So there are no "disappearances" in the middle of the night, no suspicious accidents, no media-glutted show trials, no dark conspiracies whispered in government antechambers. There is only a lone red flag on a single computer, a single irregularity buried somewhere in the depths of the digital sargassum that clings to the foundations of society. Just the one quiet red flag, one switch in a trillion turned invisibly from zero to one. This is all that happens for the first few weeks, the first few months. It is a defect for which no one cares, no one panics, no one even notices.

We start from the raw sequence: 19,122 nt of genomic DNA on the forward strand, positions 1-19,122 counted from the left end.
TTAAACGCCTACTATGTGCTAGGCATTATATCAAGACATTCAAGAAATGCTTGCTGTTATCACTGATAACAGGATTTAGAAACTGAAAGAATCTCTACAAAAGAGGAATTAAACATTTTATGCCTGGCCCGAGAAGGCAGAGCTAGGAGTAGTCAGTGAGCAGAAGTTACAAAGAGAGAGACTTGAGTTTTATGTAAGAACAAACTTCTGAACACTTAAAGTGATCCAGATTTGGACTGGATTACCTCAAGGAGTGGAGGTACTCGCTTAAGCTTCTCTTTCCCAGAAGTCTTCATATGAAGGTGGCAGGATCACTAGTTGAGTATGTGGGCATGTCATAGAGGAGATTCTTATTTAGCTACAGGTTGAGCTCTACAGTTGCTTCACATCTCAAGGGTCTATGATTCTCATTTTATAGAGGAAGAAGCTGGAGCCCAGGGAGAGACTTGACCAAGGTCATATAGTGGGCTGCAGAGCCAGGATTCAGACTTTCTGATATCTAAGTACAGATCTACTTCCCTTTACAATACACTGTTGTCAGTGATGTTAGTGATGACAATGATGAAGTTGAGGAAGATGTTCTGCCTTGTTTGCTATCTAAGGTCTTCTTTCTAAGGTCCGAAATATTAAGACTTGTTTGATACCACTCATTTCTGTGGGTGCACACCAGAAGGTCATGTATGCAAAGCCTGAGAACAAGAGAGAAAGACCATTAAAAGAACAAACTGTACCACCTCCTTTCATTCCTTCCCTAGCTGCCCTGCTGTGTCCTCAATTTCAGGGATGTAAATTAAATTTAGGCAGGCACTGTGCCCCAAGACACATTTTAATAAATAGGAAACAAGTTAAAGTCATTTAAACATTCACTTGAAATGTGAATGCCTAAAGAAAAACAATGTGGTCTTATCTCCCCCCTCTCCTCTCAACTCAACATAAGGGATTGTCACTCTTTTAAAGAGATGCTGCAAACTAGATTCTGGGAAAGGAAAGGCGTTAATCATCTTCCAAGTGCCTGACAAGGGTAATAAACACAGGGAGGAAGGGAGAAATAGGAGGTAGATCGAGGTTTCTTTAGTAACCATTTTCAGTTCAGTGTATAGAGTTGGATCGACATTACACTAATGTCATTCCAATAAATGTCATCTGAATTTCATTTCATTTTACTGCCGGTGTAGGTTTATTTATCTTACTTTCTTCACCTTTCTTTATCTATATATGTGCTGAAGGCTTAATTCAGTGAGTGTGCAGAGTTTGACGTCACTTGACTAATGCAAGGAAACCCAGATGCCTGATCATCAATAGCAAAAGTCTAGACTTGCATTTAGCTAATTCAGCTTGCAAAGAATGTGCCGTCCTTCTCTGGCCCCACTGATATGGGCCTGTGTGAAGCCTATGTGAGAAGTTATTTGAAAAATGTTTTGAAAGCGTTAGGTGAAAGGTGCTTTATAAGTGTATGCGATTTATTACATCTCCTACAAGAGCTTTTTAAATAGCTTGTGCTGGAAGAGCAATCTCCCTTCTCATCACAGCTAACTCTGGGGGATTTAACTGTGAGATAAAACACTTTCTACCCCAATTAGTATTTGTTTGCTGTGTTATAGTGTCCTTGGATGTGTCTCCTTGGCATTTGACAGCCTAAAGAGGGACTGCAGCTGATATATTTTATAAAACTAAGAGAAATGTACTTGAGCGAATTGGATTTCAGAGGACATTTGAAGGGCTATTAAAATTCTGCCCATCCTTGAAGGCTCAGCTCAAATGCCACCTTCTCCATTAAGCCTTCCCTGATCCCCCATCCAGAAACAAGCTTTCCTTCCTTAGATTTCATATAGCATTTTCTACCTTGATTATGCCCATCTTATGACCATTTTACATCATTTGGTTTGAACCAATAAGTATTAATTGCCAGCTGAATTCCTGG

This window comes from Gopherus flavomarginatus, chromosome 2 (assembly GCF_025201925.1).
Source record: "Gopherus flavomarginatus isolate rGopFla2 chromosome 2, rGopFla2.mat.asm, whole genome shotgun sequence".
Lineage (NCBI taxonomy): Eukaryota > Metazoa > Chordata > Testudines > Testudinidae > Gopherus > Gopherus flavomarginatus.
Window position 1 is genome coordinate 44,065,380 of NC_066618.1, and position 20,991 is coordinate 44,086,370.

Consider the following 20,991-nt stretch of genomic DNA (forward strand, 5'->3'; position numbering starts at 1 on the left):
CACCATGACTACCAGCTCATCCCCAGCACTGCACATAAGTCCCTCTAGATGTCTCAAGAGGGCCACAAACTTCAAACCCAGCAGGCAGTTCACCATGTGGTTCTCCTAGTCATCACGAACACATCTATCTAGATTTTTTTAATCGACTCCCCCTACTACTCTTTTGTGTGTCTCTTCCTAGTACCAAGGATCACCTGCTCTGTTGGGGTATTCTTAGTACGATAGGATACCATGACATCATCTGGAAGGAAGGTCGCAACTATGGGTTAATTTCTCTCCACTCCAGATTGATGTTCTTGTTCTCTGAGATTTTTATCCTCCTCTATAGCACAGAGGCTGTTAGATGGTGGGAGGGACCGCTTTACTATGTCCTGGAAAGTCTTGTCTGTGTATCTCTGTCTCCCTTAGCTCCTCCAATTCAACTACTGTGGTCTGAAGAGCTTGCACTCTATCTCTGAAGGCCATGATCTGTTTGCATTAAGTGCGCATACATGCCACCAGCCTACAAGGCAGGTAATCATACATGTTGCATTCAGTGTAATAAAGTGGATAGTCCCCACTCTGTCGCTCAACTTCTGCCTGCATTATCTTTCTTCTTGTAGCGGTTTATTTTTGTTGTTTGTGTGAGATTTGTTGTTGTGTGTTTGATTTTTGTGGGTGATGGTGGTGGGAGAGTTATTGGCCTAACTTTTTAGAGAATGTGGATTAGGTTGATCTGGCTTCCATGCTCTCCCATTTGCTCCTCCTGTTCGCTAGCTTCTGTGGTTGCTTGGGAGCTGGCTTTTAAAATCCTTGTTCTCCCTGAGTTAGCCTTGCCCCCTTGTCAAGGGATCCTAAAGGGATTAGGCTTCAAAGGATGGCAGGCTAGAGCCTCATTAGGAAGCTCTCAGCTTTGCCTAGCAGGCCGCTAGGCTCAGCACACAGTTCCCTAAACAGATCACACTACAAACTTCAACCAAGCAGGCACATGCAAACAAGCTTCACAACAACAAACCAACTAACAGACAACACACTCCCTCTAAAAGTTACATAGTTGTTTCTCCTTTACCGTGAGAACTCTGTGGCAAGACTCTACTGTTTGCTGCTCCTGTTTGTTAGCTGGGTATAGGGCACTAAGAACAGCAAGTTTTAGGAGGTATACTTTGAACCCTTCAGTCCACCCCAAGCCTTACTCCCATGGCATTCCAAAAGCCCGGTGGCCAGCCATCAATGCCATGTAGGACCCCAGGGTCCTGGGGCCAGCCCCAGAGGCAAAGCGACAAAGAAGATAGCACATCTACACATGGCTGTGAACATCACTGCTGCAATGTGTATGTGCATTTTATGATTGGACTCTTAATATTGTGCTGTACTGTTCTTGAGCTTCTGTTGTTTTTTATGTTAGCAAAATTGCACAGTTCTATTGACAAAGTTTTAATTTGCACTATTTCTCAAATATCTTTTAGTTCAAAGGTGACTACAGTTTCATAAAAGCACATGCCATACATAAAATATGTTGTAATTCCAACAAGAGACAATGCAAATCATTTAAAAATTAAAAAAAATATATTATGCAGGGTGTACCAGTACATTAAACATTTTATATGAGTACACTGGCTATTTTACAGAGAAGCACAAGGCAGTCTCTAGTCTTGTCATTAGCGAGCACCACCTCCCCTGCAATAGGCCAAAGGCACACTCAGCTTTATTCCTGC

Then, one day, there is an incident. What is the nature of this incident? Who was involved? Is he at all relevant to the incident? All irrelevant questions to a council of machines who know nothing but “on” or “off.” In the opening moments of that incident, the masters of those machines set them to work on a single, critical task - make an educated guess as to the perpetrators of the incident, that a second incident will not follow. Thus the machines spool back through those trillions of switches and the quadrillions of connections between them, and at some point in this process their numb eyes land upon that red flag, that socially suspicious purchase. Now a subprocess whirs to life as a new set of machines, a new electronic panel, searches for connections between this one harmless yet unacceptably suspicious act and anything else of note. They find nothing, for there is nothing to find.